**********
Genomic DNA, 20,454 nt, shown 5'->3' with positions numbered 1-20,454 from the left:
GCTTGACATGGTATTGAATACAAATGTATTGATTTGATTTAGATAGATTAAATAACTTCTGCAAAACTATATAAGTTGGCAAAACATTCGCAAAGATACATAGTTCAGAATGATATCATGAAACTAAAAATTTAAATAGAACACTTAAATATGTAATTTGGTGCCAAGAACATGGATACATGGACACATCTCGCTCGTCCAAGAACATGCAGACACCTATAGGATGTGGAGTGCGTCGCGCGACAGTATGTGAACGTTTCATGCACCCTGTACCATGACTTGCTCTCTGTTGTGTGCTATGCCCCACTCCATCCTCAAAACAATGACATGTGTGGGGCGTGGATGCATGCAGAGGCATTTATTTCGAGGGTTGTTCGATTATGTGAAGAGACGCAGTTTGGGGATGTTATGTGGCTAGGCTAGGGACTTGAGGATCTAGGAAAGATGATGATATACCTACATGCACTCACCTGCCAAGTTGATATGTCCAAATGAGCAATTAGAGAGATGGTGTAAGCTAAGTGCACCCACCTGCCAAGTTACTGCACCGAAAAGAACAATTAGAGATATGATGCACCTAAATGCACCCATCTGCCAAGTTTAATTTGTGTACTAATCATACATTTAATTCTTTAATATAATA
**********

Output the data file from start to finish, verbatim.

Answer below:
Genomic DNA, 20,454 nt, shown 5'->3' with positions numbered 1-20,454 from the left:
GCTTGACATGGTATTGAATACAAATGTATTGATTTGATTTAGATAGATTAAATAACTTCTGCAAAACTATATAAGTTGGCAAAACATTCGCAAAGATACATAGTTCAGAATGATATCATGAAACTAAAAATTTAAATAGAACACTTAAATATGTAATTTGGTGCCAAGAACATGGATACATGGACACATCTCGCTCGTCCAAGAACATGCAGACACCTATAGGATGTGGAGTGCGTCGCGCGACAGTATGTGAACGTTTCATGCACCCTGTACCATGACTTGCTCTCTGTTGTGTGCTATGCCCCACTCCATCCTCAAAACAATGACATGTGTGGGGCGTGGATGCATGCAGAGGCATTTATTTCGAGGGTTGTTCGATTATGTGAAGAGACGCAGTTTGGGGATGTTATGTGGCTAGGCTAGGGACTTGAGGATCTAGGAAAGATGATGATATACCTACATGCACTCACCTGCCAAGTTGATATGTCCAAATGAGCAATTAGAGAGATGGTGTAAGCTAAGTGCACCCACCTGCCAAGTTACTGCACCGAAAAGAACAATTAGAGATATGATGCACCTAAATGCACCCATCTGCCAAGTTTAATTTGTGTACTAATCATACATTTAATTCTTTAATATAATA